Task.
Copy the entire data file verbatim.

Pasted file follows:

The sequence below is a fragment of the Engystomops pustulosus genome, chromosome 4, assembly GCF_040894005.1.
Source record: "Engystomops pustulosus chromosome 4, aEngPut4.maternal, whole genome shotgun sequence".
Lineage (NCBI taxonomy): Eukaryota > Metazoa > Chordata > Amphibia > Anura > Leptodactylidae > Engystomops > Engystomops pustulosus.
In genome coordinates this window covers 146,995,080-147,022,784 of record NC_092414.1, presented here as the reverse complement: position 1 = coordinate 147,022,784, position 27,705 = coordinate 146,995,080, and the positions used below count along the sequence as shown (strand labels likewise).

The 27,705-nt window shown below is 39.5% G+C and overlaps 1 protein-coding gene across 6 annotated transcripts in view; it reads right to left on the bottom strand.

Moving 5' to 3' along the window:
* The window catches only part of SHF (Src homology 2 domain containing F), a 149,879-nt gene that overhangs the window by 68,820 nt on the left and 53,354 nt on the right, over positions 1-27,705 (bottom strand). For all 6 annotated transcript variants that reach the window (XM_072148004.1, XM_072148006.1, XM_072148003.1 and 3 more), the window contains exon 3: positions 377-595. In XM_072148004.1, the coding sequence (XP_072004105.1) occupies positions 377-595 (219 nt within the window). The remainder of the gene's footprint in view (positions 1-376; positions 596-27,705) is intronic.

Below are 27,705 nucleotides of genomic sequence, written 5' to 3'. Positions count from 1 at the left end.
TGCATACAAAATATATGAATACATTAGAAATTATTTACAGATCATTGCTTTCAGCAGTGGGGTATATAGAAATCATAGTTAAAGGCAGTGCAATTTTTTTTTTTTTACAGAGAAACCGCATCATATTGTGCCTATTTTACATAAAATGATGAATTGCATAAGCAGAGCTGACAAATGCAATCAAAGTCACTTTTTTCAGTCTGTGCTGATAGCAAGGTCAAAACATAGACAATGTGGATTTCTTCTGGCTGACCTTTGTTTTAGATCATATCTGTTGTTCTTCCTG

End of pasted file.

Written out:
The sequence below is a fragment of the Engystomops pustulosus genome, chromosome 4, assembly GCF_040894005.1.
Source record: "Engystomops pustulosus chromosome 4, aEngPut4.maternal, whole genome shotgun sequence".
Lineage (NCBI taxonomy): Eukaryota > Metazoa > Chordata > Amphibia > Anura > Leptodactylidae > Engystomops > Engystomops pustulosus.
In genome coordinates this window covers 146,995,080-147,022,784 of record NC_092414.1, presented here as the reverse complement: position 1 = coordinate 147,022,784, position 27,705 = coordinate 146,995,080, and the positions used below count along the sequence as shown (strand labels likewise).

The 27,705-nt window shown below is 39.5% G+C and overlaps 1 protein-coding gene across 6 annotated transcripts in view; it reads right to left on the bottom strand.

Moving 5' to 3' along the window:
* The window catches only part of SHF (Src homology 2 domain containing F), a 149,879-nt gene that overhangs the window by 68,820 nt on the left and 53,354 nt on the right, over positions 1-27,705 (bottom strand). For all 6 annotated transcript variants that reach the window (XM_072148004.1, XM_072148006.1, XM_072148003.1 and 3 more), the window contains exon 3: positions 377-595. In XM_072148004.1, the coding sequence (XP_072004105.1) occupies positions 377-595 (219 nt within the window). The remainder of the gene's footprint in view (positions 1-376; positions 596-27,705) is intronic.

Below are 27,705 nucleotides of genomic sequence, written 5' to 3'. Positions count from 1 at the left end.
TGCATACAAAATATATGAATACATTAGAAATTATTTACAGATCATTGCTTTCAGCAGTGGGGTATATAGAAATCATAGTTAAAGGCAGTGCAATTTTTTTTTTTTTACAGAGAAACCGCATCATATTGTGCCTATTTTACATAAAATGATGAATTGCATAAGCAGAGCTGACAAATGCAATCAAAGTCACTTTTTTCAGTCTGTGCTGATAGCAAGGTCAAAACATAGACAATGTGGATTTCTTCTGGCTGACCTTTGTTTTAGATCATATCTGTTGTTCTTCCTG